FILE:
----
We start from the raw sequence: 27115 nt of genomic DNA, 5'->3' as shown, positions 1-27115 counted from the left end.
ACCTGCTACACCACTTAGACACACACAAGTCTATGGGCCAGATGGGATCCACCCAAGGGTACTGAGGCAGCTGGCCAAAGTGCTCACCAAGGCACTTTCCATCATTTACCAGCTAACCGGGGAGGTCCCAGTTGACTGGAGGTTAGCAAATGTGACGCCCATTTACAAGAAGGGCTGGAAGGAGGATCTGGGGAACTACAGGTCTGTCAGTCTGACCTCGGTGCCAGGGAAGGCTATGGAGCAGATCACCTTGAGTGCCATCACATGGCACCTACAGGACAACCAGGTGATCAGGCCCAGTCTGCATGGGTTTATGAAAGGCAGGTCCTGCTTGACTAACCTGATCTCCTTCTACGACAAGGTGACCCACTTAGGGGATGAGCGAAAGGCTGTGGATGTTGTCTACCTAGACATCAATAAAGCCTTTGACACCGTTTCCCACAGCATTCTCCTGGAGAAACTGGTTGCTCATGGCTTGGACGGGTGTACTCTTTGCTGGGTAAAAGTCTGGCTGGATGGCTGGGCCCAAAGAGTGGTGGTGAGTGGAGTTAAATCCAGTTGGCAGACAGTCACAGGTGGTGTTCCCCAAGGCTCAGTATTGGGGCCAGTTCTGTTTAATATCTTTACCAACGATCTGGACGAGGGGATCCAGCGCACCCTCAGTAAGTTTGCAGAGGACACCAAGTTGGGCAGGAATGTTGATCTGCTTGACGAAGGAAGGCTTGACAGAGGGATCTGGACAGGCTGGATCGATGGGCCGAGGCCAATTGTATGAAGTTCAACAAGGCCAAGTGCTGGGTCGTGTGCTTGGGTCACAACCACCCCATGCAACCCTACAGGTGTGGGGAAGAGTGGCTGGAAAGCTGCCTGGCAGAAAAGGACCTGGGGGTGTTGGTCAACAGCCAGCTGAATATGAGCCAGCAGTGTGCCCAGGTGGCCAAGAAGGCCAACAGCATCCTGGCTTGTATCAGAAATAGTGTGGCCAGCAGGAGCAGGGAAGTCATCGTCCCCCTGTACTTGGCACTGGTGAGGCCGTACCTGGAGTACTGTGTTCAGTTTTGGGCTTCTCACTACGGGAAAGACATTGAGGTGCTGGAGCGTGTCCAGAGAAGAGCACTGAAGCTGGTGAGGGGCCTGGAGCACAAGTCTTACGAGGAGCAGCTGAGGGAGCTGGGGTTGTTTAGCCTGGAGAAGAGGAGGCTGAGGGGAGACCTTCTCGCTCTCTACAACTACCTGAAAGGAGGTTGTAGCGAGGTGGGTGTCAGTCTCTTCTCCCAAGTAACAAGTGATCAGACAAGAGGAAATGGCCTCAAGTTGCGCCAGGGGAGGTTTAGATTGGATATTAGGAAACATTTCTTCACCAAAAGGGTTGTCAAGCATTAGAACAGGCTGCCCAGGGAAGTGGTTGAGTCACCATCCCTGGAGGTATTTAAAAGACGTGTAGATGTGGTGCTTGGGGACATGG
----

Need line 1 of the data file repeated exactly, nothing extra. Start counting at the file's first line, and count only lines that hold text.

We start from the raw sequence: 27115 nt of genomic DNA, 5'->3' as shown, positions 1-27115 counted from the left end.